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On your mark, get set … the race for the $1,000 genome heats up
Who will be the first to cross the finish line in the race to achieve the $1,000 genome? Our cover story (See "Big Blue goes after holy grail") details how the latest entrant in this quest, IBM, is developing a technology that the computer technology giant believes could put it in front of the international race to drive down the cost of gene sequencing.
This competitive field includes at least 17 start-up and specialized genomics companies that are pursuing a wide range of third-generation technologies. In its recent "Genomics Law Report," corporate and commercial law firm Robinson, Bradshaw & Hinson P.A. noted that the most-well known entrants in the next-generation sequencing market include Illumina Inc., Oxford Nanopore, Pacific Biosciences, Complete Genomics, Halcyon Molecular, BioNanomatrix and NABsys, among others.
While some of these companies aren't yet household names, IBM certainly is, and when the New York Times broke the news Oct. 5 that the company was throwing its hat into the $1,000 genome ring, the "faster-cheaper-more reliable" mantra underlying this race suddenly become more intense.
As noted by our senior editor, Jeffrey Bouley, while some of the other companies chasing this dream are banking on the development of computer, silicon and/or application technology to manage and analyze data that comes from instruments, the anomaly in IBM's efforts is that the technology could become the instrument itself.
According to IBM, its DNA Transistor could stop a DNA molecule at intervals as it passes through a nanopore hole, so that a sensor could read the base chemicals and provide a complete reading of a person's DNA.
"Most other folks seem to be using technologies that use optical technologies, fluorescent labels and other methods that require more sample prep and more 'traditional' stages of analysis," Bouley, who has covered healthcare issues for more than 15 years, says. "What IBM is doing is to make this an electronic process, with minimal sample prep—perhaps verging on almost no sample prep. Run it through a chip, read it analyze it. So, from this, I think it's probably safe to say that IBM is more on the bleeding edge than some of the other players who have brought down the costs and complexity of sequencing, because its research represents a move toward silicon. Given how useful in silico modeling has become—and will undoubtedly be in the future—along with in vitro and in vivo research, it's just another example of the covergence of 'typical' pharma techniques with the electronics/computing portion of the world."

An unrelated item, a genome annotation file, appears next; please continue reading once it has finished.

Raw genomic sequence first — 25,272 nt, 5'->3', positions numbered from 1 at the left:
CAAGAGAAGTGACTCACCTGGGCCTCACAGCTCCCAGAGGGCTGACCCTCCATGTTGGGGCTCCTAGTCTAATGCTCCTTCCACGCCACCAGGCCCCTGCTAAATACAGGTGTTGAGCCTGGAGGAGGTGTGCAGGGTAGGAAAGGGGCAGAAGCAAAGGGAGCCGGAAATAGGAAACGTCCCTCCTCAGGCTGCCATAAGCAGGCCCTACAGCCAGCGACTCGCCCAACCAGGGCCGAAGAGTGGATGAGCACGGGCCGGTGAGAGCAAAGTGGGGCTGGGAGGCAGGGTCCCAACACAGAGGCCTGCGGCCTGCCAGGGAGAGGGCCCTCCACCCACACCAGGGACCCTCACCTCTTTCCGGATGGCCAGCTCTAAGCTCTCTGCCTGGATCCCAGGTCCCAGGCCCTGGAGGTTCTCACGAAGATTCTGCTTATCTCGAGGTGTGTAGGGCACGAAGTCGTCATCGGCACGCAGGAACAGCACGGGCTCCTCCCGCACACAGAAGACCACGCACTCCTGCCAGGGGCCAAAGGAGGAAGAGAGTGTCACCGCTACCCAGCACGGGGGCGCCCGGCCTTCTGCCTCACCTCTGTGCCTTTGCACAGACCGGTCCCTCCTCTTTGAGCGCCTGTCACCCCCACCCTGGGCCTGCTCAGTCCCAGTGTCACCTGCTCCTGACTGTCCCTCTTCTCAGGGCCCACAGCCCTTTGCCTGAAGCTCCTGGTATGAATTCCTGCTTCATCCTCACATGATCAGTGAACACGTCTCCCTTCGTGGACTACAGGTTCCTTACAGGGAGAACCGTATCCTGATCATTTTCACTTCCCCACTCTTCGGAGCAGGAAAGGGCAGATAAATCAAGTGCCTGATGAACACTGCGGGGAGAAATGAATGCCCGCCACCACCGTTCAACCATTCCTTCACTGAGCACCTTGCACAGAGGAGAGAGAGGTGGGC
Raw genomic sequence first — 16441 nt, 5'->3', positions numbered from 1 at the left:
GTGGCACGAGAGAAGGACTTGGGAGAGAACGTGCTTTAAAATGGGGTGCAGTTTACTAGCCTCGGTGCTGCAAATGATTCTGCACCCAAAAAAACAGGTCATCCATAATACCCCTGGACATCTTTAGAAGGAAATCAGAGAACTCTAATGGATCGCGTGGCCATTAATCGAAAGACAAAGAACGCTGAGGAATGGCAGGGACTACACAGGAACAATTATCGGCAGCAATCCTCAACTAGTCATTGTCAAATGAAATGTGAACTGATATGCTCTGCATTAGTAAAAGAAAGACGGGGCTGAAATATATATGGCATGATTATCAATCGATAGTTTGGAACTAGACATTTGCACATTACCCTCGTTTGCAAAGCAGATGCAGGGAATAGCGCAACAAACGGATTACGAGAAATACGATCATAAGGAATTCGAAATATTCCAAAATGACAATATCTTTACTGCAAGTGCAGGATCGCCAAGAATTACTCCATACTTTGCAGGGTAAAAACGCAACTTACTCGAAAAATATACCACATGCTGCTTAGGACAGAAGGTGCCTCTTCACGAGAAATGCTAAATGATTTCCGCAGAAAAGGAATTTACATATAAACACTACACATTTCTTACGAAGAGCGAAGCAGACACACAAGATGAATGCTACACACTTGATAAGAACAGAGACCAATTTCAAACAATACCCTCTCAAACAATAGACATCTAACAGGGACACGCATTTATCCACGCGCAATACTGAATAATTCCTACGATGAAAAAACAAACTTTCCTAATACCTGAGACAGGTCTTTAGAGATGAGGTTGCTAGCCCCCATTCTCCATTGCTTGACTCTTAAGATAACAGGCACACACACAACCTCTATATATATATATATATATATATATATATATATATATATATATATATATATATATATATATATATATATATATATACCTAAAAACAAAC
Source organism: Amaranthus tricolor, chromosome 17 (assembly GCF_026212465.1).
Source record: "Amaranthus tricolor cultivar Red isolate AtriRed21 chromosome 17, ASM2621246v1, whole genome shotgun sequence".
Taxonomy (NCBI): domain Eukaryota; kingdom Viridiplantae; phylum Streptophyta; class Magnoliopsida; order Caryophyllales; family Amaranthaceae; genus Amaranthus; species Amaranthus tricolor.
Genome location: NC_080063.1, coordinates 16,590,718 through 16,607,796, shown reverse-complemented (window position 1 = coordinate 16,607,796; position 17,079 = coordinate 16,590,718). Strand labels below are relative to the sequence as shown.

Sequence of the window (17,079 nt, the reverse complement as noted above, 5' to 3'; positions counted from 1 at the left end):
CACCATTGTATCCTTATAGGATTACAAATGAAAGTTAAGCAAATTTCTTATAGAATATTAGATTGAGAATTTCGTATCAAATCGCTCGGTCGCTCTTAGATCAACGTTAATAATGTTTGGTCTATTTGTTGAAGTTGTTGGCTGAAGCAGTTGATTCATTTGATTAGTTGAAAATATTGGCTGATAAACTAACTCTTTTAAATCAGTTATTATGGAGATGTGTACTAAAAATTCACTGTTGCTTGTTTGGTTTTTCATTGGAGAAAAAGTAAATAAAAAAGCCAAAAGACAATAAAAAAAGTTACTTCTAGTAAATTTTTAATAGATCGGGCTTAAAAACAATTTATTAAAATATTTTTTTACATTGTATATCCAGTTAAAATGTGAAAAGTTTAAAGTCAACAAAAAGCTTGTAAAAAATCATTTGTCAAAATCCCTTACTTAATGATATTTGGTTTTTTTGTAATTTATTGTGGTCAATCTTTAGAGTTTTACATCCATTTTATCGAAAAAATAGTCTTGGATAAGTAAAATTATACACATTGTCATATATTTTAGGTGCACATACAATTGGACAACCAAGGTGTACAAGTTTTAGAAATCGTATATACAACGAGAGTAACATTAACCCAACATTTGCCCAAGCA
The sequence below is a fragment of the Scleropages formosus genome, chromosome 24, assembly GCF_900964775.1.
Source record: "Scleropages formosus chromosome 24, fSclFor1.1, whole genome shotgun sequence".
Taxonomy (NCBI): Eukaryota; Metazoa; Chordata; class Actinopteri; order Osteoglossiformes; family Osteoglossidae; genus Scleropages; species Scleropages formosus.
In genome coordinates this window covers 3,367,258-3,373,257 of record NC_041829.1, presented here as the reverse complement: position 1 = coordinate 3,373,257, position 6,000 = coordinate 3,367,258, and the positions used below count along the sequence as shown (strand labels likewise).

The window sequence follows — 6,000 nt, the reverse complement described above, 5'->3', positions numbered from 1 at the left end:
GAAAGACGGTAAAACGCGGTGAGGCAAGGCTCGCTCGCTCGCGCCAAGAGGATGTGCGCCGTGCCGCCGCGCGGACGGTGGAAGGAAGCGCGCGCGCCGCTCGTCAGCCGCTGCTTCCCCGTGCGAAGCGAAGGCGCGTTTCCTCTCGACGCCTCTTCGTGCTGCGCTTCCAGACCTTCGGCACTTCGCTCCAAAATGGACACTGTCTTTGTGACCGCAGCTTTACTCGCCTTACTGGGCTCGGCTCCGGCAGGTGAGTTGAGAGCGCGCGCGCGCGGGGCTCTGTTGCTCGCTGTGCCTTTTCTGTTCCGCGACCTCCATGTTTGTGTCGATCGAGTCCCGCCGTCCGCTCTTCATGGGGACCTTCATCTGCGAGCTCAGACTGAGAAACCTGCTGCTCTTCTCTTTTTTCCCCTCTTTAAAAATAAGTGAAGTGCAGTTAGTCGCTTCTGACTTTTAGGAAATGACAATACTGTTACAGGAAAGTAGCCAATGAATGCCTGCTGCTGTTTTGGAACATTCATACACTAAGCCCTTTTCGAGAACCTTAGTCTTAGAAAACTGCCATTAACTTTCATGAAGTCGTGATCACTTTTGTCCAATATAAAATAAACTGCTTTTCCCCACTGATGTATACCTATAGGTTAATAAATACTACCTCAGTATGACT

What's more, IBM has established its competitive position by suggesting that its technology could push the cost of whole-genome sequencing to as low as $100 if its technology proves successful. This could make "a personal genome cheaper than a ticket to a Broadway play," the New York Times noted. That's a bold statement considering that human genome sequencing costs currently come with a staggering price tag of somewhere between $5,000 and $50,000, and that to date, no research group has been able to sequence the entire genome of a single individual.
"Also, the Human Genome Project cost nearly $3 billion, so it's interesting to compare where we were, where we're at now and where we're trying to head," Bouley adds.
The ultimate goal of all of these efforts, of course, is to make gene sequencing more affordable, which will help usher in the much-ballyhooed era of personalized medicine and undoubtedly change many of the dynamics of the pharmaceutical development business. According to the National Human Genome Research Institute, "genome-based research will eventually enable medical science to develop highly effective diagnostic tools, to better understand the health needs of people based on their individual genetic make-ups and to design new and highly effective treatments for disease." Some say the attainment of such a coveted goal is not about the destination, but about the journey. In this race, both may be equally important.